The distributions of each outcome were investigated: percentage of MVPA distribution was highly positively skewed as reported in previous studies [24, 25]. MVPA data were highly over-dispersed with variance 5 to 6 times higher than the means within each period of the day, so negative binomial model were used to investigate which factors were related to the percentage of time spent in MVPA and the results were reported as rate ratios (RRs) . A RR is as multiplicative factor: any deviation from 1 indicates a percent difference in the outcome relative to the respective reference category (baseline) in the exposure variable. Linear multilevel regression models were used to investigate which factors were related to the percentage of time spent in LIPA and SB (normally distributed). Beta coefficients were reported to estimate the difference in time spent in SB and LIPA between the categories of each explanatory variable against the reference. In all multilevel models Level 1 was period of the day [morning (7 am-12.59 pm), afternoon (1 pm-6.59 pm) and evening (7 pm-10.59 pm)] and Level 2 was the individual. Each period (morning, afternoon and evening) had a minimum of 2 valid hours of wear time.
Two level random-intercept and random-slope models were used with adjustments for age, season, region and part of the day, and one additional covariable at a time (mobility limitations, number of chronic conditions, BMI, depression, smoking status, social isolation, social class, use of public transport, and vision problems). Next, fully adjusted models were run using all explanatory variables together. The random slope in the models allowed us to test the hypothesis that the changes in PA levels over the day varied between different men. The estimated slopes over the course of day were reported as mean differences between afternoon and evening vs morning (baseline).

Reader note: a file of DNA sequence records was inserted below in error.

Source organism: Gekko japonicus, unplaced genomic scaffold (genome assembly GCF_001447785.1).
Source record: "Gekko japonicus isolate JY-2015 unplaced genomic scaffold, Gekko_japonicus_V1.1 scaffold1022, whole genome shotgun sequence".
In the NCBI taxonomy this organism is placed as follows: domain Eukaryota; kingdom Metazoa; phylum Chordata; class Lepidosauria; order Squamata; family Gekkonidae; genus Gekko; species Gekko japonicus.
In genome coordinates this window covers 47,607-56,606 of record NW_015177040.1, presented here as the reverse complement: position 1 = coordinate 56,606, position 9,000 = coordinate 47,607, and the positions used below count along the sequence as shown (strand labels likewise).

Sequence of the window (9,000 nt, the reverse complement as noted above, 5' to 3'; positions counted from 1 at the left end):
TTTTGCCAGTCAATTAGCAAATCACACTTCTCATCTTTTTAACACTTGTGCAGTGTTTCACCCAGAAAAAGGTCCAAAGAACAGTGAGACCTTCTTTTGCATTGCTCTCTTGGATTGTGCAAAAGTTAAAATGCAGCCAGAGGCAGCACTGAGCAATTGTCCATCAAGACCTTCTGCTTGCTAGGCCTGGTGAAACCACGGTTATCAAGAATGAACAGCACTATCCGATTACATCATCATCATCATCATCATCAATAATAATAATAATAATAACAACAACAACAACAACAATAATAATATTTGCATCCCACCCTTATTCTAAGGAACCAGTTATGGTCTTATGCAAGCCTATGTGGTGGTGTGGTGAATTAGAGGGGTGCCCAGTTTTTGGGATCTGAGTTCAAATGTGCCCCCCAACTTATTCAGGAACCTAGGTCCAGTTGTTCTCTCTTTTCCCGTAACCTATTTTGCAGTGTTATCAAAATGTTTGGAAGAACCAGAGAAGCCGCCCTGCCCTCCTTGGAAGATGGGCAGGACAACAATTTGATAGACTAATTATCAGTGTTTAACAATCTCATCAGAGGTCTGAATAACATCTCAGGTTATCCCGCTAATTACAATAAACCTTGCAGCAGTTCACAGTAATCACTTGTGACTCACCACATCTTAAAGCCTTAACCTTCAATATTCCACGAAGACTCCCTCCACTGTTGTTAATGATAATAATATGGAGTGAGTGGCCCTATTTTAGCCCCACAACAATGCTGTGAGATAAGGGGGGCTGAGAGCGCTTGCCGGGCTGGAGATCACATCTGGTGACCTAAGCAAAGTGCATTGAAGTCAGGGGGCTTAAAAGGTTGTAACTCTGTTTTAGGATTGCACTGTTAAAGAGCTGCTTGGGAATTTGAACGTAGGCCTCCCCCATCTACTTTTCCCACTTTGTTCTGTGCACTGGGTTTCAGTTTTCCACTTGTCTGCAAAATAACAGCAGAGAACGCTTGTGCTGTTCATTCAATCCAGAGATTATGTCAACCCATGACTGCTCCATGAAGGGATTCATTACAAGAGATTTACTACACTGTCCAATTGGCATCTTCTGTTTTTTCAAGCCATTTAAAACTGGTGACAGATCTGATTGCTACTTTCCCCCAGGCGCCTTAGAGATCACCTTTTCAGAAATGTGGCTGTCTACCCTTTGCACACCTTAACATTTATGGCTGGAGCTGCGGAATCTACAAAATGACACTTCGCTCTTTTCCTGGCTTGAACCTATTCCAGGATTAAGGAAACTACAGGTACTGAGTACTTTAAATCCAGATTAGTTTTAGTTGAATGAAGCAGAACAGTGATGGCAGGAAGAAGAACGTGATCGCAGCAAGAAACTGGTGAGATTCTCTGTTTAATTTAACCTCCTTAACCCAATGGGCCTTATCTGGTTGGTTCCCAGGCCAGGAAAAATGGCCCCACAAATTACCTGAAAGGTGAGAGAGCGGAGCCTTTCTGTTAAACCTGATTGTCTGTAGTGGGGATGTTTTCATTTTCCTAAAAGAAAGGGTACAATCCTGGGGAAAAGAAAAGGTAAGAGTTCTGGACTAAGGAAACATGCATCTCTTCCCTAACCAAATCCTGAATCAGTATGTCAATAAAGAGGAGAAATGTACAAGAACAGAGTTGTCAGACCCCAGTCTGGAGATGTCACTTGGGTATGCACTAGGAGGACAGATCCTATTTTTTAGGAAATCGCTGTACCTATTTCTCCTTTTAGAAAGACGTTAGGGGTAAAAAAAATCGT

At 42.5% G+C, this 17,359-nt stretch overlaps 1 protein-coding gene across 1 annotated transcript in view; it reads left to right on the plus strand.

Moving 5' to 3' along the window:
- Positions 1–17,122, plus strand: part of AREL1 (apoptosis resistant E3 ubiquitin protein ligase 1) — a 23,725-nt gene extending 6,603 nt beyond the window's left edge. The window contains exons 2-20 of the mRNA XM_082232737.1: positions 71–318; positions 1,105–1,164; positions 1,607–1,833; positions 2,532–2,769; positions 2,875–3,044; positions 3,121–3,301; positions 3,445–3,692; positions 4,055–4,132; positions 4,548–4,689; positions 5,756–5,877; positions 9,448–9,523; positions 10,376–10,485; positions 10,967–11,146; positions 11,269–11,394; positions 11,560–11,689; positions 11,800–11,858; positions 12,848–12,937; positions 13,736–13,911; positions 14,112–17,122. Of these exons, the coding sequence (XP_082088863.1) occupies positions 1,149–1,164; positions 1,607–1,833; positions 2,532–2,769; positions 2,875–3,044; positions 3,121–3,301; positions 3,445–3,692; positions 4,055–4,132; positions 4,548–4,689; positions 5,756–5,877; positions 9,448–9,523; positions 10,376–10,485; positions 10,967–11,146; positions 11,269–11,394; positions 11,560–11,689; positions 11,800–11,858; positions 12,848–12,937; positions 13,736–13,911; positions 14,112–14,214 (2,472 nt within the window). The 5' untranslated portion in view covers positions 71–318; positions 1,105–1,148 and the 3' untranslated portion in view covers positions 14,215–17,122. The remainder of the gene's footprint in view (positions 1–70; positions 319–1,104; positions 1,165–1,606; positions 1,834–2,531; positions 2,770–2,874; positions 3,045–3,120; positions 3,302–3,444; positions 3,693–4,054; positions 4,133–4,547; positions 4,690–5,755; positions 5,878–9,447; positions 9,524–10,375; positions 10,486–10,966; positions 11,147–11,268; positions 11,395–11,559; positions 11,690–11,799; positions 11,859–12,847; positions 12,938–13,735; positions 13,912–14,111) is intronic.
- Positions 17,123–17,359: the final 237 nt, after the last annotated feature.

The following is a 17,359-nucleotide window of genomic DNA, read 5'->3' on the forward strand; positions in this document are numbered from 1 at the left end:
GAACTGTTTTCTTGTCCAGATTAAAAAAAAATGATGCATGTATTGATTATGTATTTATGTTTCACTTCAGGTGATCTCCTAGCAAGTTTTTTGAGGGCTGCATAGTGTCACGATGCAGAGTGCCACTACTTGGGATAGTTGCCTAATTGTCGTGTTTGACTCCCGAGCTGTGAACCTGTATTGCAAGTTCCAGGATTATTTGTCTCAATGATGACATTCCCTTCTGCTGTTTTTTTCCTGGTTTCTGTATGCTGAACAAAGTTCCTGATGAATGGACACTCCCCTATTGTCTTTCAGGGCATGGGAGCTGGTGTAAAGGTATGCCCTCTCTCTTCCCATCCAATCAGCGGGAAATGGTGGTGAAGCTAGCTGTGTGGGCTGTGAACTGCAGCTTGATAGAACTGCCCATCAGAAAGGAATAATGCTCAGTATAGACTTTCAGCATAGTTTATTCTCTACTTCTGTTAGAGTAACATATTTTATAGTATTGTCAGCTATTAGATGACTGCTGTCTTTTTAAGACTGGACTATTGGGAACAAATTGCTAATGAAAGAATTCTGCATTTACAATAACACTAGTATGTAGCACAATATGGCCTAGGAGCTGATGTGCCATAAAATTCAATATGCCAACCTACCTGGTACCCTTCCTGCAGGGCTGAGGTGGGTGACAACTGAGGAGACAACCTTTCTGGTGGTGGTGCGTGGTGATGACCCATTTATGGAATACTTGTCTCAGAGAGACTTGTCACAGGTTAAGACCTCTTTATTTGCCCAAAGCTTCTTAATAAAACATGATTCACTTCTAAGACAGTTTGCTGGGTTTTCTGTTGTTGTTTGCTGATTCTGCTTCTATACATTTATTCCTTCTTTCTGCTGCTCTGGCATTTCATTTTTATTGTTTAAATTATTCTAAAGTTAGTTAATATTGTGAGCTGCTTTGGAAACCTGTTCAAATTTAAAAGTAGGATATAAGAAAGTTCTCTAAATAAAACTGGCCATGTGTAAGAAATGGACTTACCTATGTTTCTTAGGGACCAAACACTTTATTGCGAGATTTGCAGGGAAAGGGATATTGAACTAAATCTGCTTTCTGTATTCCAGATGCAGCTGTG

For variables which were significantly associated with sedentary behaviour, light and MVPA levels, interactions were fitted to test whether the associations differed according to period of the day (morning, afternoon, evening). An overall Wald test for interaction between the categories of those explanatory variables and period of the day (morning, afternoon and evening) was used.